After the long winter lull, the forest is finally humming along with the tones of hundreds of birds. The tales of forest spring are spiraling with the scent of jungle shrubs and trees. The flowers may or may not carry fragrance but their outstanding colors outshine the jungle greens and can seldom be overlooked. Silk cotton tree which blooms big five petal flowers in either bright red or orange colors, and the Palash (flame of the forest) that has small bright orange flowers are the common sight. From over generations now, small shrubs are collected by the locale from the community forest for their medicinal values and great taste.
Bakaino, China Berry Tree (Melia azadarach) is fodder for the animals and the leaves are used as pesticide after processing. It is a common tree that could be found in the plains and lowland Himalayas. Small purple and white flowers occur in a cluster at the end of the branches.
The Rosewood Tree, Sheesham (Dalbergia Sisso) is a protected tree of Nepal. During the months of March and April this tree blooms with small white and pale yellow flowers that grow in bunch which develop into flat pods with few seeds.
Curry Leaf Plant locally called Asari (Murraya koenigii) blooms atop with five petal white flowers. The plant is extensively used for flavor in Indian subcontinent and is a common sight in Chitwan National Park.
Bhati, Hill Glory Bower (Clerodendrum infortunatum) is a small jungle plant which has medicinal values. The branch is used as a toothbrush and the leaf juice can be handy at rescue for the immediate relief from regular tick infections. The locals also use the leaves to prepare a sweet flavored local wine for festive occasions. The shrub blooms with white and pink colored flowers that clusters atop. The flowers carry fragrance and found abundant in Chitwan.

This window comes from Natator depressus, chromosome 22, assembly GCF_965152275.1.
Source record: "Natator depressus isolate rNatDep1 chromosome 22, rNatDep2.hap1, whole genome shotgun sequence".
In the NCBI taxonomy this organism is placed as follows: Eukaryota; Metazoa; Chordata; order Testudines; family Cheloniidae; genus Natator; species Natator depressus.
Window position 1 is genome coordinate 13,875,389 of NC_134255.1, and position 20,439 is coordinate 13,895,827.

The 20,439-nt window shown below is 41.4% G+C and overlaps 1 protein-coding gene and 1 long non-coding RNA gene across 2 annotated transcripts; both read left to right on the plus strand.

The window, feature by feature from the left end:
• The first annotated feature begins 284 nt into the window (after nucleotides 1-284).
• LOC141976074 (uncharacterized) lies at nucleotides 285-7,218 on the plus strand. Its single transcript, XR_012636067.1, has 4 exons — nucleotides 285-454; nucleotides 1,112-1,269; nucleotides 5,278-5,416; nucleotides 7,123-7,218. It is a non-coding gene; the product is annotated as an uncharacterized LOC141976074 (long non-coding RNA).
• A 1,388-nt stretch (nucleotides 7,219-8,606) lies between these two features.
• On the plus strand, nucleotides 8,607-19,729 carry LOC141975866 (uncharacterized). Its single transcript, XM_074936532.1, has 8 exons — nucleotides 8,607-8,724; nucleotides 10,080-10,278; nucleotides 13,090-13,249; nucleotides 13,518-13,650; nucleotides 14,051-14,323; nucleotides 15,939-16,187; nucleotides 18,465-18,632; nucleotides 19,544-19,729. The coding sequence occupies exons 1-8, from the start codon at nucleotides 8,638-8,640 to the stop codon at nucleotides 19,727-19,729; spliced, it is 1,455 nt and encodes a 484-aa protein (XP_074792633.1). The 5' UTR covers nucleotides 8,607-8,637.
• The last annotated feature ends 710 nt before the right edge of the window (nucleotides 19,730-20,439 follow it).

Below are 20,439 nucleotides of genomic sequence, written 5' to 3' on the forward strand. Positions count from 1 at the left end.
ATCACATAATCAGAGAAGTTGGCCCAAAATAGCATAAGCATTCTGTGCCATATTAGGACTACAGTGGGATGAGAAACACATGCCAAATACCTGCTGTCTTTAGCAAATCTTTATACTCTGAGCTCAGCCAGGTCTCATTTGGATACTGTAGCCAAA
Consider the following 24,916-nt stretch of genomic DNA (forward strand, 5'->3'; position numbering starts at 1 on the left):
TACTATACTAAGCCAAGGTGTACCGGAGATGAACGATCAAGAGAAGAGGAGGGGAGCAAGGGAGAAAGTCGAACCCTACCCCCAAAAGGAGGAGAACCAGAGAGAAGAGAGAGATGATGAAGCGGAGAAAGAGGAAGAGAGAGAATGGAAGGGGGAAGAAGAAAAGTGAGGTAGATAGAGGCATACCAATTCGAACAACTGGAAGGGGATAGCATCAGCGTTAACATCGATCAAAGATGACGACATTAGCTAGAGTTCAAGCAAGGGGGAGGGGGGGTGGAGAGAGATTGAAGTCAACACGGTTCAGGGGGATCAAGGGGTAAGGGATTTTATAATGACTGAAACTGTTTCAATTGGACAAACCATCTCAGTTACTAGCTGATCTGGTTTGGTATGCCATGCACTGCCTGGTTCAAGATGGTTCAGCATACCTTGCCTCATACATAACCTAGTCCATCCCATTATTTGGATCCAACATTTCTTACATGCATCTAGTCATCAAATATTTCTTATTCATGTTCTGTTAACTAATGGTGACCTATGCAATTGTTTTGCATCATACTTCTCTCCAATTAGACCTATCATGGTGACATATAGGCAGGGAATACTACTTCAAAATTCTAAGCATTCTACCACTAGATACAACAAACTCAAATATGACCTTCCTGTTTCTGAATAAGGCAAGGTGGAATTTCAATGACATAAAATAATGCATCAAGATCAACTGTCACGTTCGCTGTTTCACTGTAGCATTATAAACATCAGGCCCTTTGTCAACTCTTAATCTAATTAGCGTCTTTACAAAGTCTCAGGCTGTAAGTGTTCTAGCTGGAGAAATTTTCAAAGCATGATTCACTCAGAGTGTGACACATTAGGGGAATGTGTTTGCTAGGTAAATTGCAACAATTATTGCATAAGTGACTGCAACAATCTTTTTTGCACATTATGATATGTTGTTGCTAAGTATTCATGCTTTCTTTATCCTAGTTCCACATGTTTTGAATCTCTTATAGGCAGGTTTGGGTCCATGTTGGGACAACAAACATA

The Kapok Tree also known as Semal or Silk Cotton Tree, stunningly blooms with orange or crimson broad petal flowers that hang individually on leafless branches. The Flowers are used as a one cure for all menstrual problems. The flowers are beautiful and are often picked by locals for decoration purposes.
Locally known as Rudilo, (Pogostemon benghalensis), the roots of this wild mint plant are used in medicine as cure for pneumonia. The flowers grow on the top of the shrub and smell like mint.
Mango, Amra or Mangifera indica is a popular tree and bears fruit during the summer time. The flowers color ranges from lime to light shades of green. The fruit will be ripe to be relished by June end.
These are just a few common trees and shrubs that are flowering in Chitwan National Park, attracting various nectar seeking birds, butterflies and insects which will then pollinate bringing to life more such trees and shrubs of great aesthetic and medicinal value for centuries to come!
Courtesy : Vineeta Yadav